The constitution provides for freedom of conscience and religious belief and observance, including worship. It recognizes the existence of fundamental human rights and freedoms and prohibits discrimination based on religion.
The law prohibits acts of sedition and seditious intent, which include engendering or promoting feelings of ill will towards, hostility to, or contempt for, any class of inhabitants, including based on religion.
A fine of up to 1,000 Trinidad and Tobago dollars (TTD) ($150) may be levied for expressions of hatred directed against a person’s religion, including any “riotous, violent, indecent, or disorderly behavior in any place of divine worship” or attacks, ridicule, or vilification of another person’s religion in a manner likely to provoke a breach of the peace. The law is rarely enforced.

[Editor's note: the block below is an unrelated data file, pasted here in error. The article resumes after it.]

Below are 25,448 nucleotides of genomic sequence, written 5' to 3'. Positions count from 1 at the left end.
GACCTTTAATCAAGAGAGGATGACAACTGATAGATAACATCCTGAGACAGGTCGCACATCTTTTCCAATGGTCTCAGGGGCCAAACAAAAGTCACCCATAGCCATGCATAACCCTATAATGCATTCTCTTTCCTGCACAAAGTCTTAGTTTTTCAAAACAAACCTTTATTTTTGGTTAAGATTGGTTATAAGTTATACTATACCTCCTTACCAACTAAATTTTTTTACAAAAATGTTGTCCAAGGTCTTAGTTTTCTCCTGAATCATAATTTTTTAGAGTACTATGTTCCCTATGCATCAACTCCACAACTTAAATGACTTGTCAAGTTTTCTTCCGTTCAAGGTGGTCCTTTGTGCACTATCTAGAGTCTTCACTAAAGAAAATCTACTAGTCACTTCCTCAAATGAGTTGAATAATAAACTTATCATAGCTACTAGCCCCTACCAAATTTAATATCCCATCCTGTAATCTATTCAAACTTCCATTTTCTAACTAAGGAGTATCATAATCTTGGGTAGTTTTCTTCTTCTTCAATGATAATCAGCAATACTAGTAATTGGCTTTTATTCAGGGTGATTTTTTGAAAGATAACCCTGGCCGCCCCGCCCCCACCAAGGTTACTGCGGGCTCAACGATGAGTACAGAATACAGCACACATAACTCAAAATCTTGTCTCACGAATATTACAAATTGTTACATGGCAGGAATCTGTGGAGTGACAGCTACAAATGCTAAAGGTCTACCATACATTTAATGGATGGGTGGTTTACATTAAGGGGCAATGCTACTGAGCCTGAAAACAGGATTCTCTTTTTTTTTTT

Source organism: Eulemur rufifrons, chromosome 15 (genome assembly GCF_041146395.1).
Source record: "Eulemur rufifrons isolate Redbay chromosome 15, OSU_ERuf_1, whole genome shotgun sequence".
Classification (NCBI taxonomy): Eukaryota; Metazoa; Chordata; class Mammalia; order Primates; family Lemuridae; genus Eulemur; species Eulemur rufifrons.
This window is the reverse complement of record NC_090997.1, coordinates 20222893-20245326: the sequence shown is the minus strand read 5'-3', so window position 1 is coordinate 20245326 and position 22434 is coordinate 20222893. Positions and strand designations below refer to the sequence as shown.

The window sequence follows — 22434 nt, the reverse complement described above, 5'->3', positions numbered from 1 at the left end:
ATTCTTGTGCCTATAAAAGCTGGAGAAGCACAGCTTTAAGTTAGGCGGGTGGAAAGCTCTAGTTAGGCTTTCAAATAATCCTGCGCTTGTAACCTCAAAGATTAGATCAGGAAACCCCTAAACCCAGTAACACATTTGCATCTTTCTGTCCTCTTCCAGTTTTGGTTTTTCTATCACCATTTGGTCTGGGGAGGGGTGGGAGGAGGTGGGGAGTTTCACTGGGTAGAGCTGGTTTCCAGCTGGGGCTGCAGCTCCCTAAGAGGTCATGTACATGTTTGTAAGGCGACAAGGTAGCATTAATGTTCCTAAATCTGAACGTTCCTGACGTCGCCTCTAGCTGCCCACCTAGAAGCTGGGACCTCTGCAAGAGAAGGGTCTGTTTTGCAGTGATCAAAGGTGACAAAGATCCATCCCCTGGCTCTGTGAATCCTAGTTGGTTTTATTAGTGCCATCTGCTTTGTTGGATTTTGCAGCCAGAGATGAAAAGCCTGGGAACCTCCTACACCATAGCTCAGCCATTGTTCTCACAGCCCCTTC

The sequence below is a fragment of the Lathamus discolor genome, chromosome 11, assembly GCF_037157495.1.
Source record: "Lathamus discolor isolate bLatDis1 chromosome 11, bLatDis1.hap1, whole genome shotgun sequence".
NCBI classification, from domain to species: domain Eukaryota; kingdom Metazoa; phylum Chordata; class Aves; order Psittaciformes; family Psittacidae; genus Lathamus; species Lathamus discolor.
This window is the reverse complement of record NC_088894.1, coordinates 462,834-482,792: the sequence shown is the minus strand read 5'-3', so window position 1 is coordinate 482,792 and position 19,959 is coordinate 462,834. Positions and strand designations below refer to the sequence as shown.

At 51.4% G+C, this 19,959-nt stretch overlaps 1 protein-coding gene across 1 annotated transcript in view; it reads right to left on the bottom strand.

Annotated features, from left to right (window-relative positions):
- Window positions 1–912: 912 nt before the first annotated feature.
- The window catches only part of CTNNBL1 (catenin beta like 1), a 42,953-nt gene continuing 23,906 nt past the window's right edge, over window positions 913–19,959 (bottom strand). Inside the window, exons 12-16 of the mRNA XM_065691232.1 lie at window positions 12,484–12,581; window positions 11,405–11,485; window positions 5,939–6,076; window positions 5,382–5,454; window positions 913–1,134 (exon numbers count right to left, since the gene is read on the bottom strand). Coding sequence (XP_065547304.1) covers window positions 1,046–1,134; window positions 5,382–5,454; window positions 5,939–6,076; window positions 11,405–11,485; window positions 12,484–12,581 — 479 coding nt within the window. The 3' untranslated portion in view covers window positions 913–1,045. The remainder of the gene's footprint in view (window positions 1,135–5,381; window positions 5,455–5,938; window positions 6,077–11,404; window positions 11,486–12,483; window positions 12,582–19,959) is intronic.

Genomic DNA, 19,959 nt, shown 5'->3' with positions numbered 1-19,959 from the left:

The law also prescribes a fine and imprisonment of two years for “any person who is convicted of any act or an attempt to commit blasphemy, writing and publishing, or printing and publishing, any blasphemous libel,” but the government does not enforce the law.
Judicial review, with the power of the court to modify or enforce orders, is available to those who demonstrate they are victims of religious discrimination. Claimants may also appeal a court’s decision.
Possession and use of up to 30 grams (one ounce) of marijuana are legal, but the consumption of marijuana is illegal in public spaces. The law also provides a pathway for removing prior marijuana convictions from a person’s criminal record, including those using marijuana for religious rituals, and it allows individuals to cultivate plants for personal use.